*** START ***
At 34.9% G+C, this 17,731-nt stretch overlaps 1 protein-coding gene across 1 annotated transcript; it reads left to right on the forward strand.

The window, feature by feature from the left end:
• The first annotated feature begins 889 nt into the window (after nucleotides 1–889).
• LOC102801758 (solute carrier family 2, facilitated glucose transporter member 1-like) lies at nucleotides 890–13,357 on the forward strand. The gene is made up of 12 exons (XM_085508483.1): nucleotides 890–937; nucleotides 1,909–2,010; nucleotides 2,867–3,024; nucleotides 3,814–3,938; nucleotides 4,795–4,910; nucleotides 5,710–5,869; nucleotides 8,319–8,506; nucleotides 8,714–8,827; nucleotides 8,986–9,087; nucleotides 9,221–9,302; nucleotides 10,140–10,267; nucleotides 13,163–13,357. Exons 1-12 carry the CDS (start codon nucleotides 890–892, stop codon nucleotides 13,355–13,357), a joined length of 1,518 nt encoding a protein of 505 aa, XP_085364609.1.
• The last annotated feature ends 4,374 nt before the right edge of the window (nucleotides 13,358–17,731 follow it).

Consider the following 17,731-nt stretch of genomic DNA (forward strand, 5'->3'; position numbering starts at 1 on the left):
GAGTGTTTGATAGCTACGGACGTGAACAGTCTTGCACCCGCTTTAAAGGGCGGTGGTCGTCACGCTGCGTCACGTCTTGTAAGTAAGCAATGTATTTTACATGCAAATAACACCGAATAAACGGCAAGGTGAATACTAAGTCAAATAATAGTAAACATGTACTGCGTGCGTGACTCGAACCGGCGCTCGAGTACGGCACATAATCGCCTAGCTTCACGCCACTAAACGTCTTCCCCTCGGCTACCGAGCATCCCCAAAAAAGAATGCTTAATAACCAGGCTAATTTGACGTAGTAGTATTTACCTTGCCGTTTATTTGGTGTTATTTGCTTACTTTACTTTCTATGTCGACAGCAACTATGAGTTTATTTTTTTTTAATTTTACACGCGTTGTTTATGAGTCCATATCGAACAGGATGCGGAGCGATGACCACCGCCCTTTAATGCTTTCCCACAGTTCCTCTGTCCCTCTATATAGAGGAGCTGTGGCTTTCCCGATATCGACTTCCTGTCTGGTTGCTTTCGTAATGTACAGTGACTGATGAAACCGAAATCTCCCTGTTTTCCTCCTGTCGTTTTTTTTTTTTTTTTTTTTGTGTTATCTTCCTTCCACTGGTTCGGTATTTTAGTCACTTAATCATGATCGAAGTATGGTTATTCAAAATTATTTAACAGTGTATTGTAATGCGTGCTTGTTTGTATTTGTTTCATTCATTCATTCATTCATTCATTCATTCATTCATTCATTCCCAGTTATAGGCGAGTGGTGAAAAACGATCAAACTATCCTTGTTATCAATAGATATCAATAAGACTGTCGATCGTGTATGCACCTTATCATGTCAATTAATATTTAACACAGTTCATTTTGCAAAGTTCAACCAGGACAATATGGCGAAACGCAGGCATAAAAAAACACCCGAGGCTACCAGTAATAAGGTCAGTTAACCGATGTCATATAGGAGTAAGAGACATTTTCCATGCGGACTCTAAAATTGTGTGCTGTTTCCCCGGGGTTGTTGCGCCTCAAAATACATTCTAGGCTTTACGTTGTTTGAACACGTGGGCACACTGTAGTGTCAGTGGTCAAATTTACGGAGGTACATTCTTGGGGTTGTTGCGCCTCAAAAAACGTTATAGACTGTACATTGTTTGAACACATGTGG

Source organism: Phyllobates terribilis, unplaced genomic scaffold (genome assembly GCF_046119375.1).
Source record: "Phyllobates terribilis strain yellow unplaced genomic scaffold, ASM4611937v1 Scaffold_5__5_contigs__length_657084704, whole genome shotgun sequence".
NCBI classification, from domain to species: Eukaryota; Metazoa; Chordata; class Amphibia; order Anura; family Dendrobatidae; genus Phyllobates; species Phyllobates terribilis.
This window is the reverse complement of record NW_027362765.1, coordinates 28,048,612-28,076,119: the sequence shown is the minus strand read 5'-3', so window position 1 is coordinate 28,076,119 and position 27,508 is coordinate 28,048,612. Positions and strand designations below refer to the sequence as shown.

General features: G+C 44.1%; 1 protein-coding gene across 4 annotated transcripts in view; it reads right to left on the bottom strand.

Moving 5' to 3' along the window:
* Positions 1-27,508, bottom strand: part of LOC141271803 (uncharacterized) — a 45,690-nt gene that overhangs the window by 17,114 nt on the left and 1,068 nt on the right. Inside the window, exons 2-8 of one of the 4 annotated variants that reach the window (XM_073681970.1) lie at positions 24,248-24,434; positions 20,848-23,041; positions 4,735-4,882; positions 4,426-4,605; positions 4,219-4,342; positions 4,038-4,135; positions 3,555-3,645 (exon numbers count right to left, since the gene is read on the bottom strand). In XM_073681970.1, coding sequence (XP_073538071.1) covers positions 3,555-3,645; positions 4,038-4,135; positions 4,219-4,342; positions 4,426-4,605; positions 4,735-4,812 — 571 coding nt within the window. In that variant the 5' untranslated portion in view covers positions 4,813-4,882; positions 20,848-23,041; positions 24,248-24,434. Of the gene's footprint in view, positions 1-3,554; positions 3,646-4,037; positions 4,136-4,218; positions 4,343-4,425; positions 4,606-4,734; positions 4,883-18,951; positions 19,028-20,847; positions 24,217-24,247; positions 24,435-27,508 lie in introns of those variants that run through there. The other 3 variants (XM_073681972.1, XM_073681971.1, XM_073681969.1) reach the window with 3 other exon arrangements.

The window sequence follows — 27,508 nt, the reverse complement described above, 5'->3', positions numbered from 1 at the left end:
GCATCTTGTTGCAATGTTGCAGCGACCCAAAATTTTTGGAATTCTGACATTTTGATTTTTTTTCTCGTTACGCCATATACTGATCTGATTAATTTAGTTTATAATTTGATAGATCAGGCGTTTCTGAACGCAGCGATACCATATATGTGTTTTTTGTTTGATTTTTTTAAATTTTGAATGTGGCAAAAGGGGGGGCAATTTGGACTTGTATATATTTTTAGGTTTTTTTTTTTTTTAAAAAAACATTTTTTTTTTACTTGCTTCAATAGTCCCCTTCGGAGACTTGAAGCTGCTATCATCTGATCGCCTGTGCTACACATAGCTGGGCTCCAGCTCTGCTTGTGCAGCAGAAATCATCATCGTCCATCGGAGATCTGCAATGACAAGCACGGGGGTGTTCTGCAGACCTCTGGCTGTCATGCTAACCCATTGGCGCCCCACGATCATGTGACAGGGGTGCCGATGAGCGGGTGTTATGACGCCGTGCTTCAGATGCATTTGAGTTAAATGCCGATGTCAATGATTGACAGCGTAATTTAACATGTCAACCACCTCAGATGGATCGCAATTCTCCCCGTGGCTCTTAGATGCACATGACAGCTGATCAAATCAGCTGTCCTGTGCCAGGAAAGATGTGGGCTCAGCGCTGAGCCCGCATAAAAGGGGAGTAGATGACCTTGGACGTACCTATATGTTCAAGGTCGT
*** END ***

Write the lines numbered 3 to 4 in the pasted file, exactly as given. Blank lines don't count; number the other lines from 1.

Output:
• The first annotated feature begins 889 nt into the window (after nucleotides 1–889).
• LOC102801758 (solute carrier family 2, facilitated glucose transporter member 1-like) lies at nucleotides 890–13,357 on the forward strand. The gene is made up of 12 exons (XM_085508483.1): nucleotides 890–937; nucleotides 1,909–2,010; nucleotides 2,867–3,024; nucleotides 3,814–3,938; nucleotides 4,795–4,910; nucleotides 5,710–5,869; nucleotides 8,319–8,506; nucleotides 8,714–8,827; nucleotides 8,986–9,087; nucleotides 9,221–9,302; nucleotides 10,140–10,267; nucleotides 13,163–13,357. Exons 1-12 carry the CDS (start codon nucleotides 890–892, stop codon nucleotides 13,355–13,357), a joined length of 1,518 nt encoding a protein of 505 aa, XP_085364609.1.